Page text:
Why do we care more about a life lost in Boston than a life lost in Iraq?

Residents will never feel safe again

This post was first published on The Drum and has been republished with full permission.


It was a bad day for the violent, senseless killing of innocent people.

In Boston, as you will have seen, three people died after a pair of bombs exploded near the finish line of the city’s legendary marathon. More than 100 have been injured, some with life-threatening severity.

In Iraq, around 50 people died in a series of attacks, most of them involving car bombs. About 300 people were injured.

Both were events of evil intent and ruthless execution, designed to kill and maim; the Boston bombs in a crowded public space, the Iraq bombs in the high traffic of morning rush hour.

Days down the track, the local coverage of the Boston bombings continues to nudge at saturation … a well-trod media path that flows seamlessly from shock to surprised horror to first rattled reactions, through emerging detail to consequence, blame and retribution.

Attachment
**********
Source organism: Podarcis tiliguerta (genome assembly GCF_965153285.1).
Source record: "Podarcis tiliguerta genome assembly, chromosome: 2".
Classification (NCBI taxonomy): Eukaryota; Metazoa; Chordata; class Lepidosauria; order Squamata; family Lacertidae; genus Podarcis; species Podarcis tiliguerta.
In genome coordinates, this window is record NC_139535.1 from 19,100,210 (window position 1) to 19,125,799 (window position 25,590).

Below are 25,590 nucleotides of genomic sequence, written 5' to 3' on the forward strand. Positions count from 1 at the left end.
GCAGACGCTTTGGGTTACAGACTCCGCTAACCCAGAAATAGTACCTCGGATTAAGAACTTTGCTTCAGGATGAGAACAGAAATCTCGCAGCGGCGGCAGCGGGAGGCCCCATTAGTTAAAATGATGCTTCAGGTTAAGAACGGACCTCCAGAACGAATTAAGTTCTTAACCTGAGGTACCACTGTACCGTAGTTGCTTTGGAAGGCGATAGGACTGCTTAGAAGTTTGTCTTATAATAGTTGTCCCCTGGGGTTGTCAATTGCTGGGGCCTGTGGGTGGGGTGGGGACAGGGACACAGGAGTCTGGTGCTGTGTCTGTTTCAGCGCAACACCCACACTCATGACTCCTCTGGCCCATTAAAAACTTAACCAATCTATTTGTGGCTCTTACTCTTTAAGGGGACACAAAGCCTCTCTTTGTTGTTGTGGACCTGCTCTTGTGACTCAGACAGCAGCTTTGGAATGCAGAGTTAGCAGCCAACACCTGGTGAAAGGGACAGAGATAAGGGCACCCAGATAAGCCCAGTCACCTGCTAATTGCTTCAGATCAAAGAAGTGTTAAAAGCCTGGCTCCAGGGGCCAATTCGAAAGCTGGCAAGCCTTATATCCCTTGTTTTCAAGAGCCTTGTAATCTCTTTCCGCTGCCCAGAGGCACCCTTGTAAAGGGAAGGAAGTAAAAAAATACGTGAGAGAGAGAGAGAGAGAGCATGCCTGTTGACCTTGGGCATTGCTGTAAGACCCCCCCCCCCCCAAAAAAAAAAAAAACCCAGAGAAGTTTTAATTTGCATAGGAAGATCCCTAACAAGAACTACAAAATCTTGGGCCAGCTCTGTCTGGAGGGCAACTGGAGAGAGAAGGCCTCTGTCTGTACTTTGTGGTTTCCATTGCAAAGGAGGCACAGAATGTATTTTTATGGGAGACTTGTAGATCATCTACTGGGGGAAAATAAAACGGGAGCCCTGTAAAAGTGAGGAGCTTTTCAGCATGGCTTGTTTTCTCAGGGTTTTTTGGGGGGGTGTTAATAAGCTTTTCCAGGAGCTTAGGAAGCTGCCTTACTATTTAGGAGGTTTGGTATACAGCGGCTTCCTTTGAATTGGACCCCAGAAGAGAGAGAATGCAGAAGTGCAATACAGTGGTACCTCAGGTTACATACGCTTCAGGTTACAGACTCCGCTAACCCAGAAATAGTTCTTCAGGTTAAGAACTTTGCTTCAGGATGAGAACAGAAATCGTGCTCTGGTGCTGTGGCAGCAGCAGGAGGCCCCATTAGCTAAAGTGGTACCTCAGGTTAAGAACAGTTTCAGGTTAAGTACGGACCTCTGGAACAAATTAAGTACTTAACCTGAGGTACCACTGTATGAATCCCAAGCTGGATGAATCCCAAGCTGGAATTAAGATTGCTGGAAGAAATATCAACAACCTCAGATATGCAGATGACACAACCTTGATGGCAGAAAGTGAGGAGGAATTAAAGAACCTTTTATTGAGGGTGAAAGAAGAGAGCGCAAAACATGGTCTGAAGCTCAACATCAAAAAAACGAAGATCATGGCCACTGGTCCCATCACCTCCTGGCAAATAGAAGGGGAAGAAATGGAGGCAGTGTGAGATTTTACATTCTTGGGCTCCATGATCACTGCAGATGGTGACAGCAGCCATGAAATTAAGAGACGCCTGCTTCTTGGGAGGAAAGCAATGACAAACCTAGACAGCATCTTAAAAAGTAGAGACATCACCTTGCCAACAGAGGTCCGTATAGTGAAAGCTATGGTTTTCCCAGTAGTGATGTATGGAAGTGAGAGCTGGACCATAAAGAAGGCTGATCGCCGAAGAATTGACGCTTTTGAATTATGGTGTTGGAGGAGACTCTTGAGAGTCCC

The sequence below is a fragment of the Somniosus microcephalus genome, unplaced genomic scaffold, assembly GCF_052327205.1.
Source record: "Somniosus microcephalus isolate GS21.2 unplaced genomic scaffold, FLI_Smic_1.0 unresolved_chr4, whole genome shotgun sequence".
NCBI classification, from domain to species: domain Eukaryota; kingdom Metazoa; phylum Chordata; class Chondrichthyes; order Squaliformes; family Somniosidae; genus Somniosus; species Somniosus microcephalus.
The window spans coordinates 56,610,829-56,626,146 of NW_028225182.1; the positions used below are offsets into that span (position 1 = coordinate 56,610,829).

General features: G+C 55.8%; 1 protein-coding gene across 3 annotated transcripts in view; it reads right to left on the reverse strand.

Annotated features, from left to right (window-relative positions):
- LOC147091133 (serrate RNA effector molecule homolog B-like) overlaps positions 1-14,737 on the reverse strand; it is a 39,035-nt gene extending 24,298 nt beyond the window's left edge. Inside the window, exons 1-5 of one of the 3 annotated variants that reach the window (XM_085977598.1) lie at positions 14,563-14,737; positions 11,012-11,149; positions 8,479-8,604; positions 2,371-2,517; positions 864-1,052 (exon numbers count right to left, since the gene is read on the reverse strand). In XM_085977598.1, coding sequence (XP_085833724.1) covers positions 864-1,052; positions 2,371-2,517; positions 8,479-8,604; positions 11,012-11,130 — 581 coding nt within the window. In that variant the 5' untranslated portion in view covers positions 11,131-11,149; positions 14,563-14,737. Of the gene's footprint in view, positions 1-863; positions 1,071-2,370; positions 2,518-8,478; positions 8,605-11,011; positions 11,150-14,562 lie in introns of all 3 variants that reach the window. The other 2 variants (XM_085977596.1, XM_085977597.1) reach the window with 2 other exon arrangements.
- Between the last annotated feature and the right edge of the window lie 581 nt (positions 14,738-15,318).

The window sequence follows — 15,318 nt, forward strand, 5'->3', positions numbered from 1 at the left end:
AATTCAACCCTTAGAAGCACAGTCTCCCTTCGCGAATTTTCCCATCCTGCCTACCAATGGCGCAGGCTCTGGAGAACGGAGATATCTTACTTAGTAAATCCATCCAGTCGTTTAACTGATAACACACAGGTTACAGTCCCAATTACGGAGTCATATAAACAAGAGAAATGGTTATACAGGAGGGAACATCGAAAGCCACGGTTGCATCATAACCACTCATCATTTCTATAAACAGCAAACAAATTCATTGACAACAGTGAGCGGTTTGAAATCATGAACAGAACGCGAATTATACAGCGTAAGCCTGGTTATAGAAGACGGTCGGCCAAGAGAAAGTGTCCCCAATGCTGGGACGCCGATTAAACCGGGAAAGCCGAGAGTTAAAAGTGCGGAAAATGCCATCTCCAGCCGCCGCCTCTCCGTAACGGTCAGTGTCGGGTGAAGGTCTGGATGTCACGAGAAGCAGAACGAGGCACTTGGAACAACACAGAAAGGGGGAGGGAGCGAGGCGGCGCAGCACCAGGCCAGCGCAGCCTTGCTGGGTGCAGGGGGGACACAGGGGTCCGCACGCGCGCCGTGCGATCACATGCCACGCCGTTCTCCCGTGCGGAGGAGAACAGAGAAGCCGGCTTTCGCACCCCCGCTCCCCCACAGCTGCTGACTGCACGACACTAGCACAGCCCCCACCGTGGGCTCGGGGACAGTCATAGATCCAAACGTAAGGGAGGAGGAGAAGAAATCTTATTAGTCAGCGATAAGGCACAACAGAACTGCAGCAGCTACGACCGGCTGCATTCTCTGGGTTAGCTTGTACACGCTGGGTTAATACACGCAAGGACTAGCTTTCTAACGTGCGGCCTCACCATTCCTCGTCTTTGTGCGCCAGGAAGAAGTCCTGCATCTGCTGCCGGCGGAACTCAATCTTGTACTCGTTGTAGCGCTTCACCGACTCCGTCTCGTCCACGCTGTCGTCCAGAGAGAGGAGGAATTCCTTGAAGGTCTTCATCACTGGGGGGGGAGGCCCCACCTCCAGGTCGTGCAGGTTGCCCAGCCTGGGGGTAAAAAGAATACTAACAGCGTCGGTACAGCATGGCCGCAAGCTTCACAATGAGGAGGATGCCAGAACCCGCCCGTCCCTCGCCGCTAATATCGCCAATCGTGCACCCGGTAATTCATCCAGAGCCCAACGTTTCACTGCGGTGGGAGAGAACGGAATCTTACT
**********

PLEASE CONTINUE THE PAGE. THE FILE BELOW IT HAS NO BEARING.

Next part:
At very few points along the way is the overwhelming flood of content committed to air, screen and print backed up by a proportional flow of fact. Most of the stuff we see and read will be airy guesswork, great wads of repetitive padding around a central core of avid voyeuristic interest, all presented without the normal news-sustaining mechanism of observable evidence.


The point on the disproportionality of Australian response to Boston and Iraq is simple and obvious.

A death is a death. All dismembered bodies suffer varying degrees of appallingly identical agony … and yet only one of these events dominates our media-fed consciousness; only one set of the dead and wounded will have become fixtures in the popular consciousness by week’s end.

But we tend not speak of this, fail to wonder why violent death through an act of terror is so intrinsically, almost morbidly, interesting when it occurs in America – in the family, if you like – and so remotely sterile and stripped of its common humanity when it strikes with idle inevitability in the streets of Iraq.